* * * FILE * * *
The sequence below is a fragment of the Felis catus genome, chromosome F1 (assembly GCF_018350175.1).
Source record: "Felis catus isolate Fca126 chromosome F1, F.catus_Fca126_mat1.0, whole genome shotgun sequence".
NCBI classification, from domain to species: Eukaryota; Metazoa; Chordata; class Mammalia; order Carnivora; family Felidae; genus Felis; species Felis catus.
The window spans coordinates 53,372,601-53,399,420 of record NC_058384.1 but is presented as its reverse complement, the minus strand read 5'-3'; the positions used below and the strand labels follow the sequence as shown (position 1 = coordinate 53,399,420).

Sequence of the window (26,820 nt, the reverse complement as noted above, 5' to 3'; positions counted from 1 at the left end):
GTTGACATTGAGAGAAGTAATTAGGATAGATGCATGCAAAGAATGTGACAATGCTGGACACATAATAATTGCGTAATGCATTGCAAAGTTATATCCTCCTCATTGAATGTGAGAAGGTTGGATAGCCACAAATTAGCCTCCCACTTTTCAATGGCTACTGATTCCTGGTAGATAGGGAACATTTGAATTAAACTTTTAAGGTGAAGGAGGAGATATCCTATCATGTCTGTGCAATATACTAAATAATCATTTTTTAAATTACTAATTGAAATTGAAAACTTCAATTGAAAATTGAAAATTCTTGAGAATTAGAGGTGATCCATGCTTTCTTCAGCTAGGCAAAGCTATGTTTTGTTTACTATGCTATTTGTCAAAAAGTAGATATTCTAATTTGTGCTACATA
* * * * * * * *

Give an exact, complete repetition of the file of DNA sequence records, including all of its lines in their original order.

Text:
The sequence below is a fragment of the Felis catus genome, chromosome F1 (assembly GCF_018350175.1).
Source record: "Felis catus isolate Fca126 chromosome F1, F.catus_Fca126_mat1.0, whole genome shotgun sequence".
NCBI classification, from domain to species: Eukaryota; Metazoa; Chordata; class Mammalia; order Carnivora; family Felidae; genus Felis; species Felis catus.
The window spans coordinates 53,372,601-53,399,420 of record NC_058384.1 but is presented as its reverse complement, the minus strand read 5'-3'; the positions used below and the strand labels follow the sequence as shown (position 1 = coordinate 53,399,420).

Sequence of the window (26,820 nt, the reverse complement as noted above, 5' to 3'; positions counted from 1 at the left end):
GTTGACATTGAGAGAAGTAATTAGGATAGATGCATGCAAAGAATGTGACAATGCTGGACACATAATAATTGCGTAATGCATTGCAAAGTTATATCCTCCTCATTGAATGTGAGAAGGTTGGATAGCCACAAATTAGCCTCCCACTTTTCAATGGCTACTGATTCCTGGTAGATAGGGAACATTTGAATTAAACTTTTAAGGTGAAGGAGGAGATATCCTATCATGTCTGTGCAATATACTAAATAATCATTTTTTAAATTACTAATTGAAATTGAAAACTTCAATTGAAAATTGAAAATTCTTGAGAATTAGAGGTGATCCATGCTTTCTTCAGCTAGGCAAAGCTATGTTTTGTTTACTATGCTATTTGTCAAAAAGTAGATATTCTAATTTGTGCTACATA